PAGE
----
Dr. Antons' cases have dealt with a wide variety of technologies, including monoclonal antibodies, peptides, DNA sequencing and small-molecule therapeutics. Dr. Antons also has experience counseling clients regarding patent portfolio evaluation, including conducting diligences regarding validity of biologics patents and the freedom to operate new technologies.

Dr. Antons received her PhD in Microbiology and Immunology at Vanderbilt in 2008 and her JD at DePaul University College of Law in 2011. 

Originally a chemist, Dr. Jeff Bylund transitioned into biology via a Ph.D. in Pharmacology at Vanderbilt University, where he developed protocols for differentiating human iPSC’s into cardiac myocytes for use in drug discovery, toxicology, and safety pharmacology. Dr. Bylund then transitioned into a career in industry as an Advanced Biosystems Specialist at Nikon Instruments. While at Nikon, Dr. Bylund gained expertise in microscopy, optics, high content screening, tissue and cellular sample preparation, and image analysis while serving as a link between the sales and technical teams. He then had the opportunity to manage stem cell applications at Nikon and to start a new business unit providing imaging as a service to the biotech and pharma industry in the greater Boston area. Dr. Bylund recently took a new role at 10X Genomics as a Spatial Science and Technology Advisor, where he works with clients on the cutting edge of imaging and omics technology to interrogate biological systems in their complexity.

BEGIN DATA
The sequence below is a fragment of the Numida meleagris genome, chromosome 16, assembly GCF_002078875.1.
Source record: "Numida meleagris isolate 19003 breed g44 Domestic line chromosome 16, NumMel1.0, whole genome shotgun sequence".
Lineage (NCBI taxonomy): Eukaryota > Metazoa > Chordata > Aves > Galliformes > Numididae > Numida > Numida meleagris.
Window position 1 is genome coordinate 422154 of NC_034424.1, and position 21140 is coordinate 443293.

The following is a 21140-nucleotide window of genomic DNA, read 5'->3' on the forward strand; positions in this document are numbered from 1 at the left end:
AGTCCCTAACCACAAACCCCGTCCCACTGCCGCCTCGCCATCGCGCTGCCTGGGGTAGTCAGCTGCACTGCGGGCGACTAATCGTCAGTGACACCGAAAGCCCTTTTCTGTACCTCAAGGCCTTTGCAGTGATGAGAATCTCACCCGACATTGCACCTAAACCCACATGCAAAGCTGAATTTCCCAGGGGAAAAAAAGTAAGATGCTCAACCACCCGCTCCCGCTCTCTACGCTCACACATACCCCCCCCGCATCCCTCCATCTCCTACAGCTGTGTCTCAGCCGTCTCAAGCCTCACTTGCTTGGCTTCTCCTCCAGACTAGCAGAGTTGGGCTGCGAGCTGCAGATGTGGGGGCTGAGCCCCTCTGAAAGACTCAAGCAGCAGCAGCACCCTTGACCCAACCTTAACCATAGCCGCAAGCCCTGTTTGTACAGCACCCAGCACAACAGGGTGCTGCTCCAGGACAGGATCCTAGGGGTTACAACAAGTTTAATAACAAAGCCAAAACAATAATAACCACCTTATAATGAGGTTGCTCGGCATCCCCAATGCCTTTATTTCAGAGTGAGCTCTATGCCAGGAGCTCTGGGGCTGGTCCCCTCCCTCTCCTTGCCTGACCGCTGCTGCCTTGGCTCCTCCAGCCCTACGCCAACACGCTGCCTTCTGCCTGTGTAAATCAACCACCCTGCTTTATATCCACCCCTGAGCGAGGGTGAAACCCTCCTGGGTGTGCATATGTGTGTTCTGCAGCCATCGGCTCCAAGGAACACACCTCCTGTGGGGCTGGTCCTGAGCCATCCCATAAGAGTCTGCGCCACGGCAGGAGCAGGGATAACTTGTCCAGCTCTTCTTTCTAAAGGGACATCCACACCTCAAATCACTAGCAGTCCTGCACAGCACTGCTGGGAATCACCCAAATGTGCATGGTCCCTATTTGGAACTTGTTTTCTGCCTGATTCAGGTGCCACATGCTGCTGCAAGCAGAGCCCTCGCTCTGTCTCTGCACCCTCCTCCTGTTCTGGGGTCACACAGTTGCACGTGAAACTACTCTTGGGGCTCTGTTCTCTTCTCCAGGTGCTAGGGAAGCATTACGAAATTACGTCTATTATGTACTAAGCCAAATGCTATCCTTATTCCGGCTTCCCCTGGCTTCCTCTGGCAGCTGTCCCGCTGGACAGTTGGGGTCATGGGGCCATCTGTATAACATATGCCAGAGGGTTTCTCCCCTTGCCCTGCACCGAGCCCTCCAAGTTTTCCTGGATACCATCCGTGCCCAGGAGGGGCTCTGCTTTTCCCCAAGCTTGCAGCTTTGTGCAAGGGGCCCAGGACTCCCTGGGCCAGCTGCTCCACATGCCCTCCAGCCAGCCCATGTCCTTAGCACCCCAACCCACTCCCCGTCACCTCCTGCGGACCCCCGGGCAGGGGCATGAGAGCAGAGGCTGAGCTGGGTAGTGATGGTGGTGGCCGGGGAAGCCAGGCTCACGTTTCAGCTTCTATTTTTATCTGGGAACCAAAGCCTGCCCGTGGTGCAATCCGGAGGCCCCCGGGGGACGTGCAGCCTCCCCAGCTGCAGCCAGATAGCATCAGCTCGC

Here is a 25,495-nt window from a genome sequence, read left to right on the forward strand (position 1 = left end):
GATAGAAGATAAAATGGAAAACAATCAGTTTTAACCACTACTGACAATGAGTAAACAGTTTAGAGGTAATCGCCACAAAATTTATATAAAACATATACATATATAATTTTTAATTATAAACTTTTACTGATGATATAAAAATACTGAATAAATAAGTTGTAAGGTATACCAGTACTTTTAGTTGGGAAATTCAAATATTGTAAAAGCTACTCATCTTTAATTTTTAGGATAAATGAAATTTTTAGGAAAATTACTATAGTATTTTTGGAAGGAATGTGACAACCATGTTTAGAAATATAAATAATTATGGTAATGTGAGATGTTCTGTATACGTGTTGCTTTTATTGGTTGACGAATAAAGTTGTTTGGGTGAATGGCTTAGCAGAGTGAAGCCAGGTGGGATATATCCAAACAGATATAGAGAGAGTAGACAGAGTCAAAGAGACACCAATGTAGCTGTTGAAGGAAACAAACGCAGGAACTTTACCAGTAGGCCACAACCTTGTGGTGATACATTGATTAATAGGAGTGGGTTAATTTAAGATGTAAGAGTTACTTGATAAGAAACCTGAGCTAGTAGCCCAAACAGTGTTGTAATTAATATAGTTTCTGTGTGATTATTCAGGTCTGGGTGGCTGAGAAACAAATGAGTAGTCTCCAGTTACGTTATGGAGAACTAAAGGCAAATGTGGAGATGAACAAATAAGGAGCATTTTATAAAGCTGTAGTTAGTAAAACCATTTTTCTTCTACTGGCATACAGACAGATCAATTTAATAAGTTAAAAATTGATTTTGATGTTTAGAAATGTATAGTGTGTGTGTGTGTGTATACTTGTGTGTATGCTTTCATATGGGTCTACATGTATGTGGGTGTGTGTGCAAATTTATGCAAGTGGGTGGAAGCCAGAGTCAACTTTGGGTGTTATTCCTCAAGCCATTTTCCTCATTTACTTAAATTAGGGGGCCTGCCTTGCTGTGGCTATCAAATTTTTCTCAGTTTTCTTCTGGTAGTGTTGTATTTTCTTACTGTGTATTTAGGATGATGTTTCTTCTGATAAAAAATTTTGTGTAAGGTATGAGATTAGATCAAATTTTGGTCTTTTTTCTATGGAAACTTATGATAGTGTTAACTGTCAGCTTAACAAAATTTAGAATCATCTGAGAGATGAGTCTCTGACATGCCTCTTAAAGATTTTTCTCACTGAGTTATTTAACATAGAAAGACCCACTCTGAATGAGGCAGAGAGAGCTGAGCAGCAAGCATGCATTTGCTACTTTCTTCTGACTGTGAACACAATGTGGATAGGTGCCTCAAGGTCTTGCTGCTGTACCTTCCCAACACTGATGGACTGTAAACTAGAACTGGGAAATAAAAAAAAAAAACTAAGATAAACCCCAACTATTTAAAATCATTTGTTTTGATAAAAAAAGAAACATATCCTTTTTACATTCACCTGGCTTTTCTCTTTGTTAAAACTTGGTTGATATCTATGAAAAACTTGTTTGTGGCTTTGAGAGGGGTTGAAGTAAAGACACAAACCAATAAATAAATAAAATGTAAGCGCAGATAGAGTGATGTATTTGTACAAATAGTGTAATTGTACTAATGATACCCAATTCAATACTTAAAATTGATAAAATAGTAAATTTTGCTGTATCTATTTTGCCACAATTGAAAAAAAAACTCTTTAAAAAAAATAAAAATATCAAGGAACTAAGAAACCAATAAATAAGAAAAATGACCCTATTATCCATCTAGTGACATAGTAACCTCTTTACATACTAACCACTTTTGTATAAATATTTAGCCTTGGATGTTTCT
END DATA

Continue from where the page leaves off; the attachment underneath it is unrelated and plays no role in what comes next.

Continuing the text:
Dr. T.K. Feaster is a Pharmacologist in the Office of Science and Engineering Laboratories at FDA. He obtained his Ph.D. in Pharmacology from Vanderbilt University and completed a GEM Fellowship in Assay Development and Screening at Johnson and Johnson Pharmaceutical Research & Development. Prior to joining FDA, Dr. Feaster worked as a Scientist at Fujifilm Cellular Dynamics, Inc. in the Toxicology and Safety Pharmacology business unit. He then took the position of Cardiovascular Product Manager where he was responsible for all phases of product management, research & development, and marketing of the entire cardiovascular portfolio. Dr. Feaster’s research interests include cardiomyocyte electrophysiology, toxicology, pharmacology, and regulatory science. In addition to his regulatory science research, he serves as a toxicological risk assessment subject matter expert and consultant reviewer at FDA.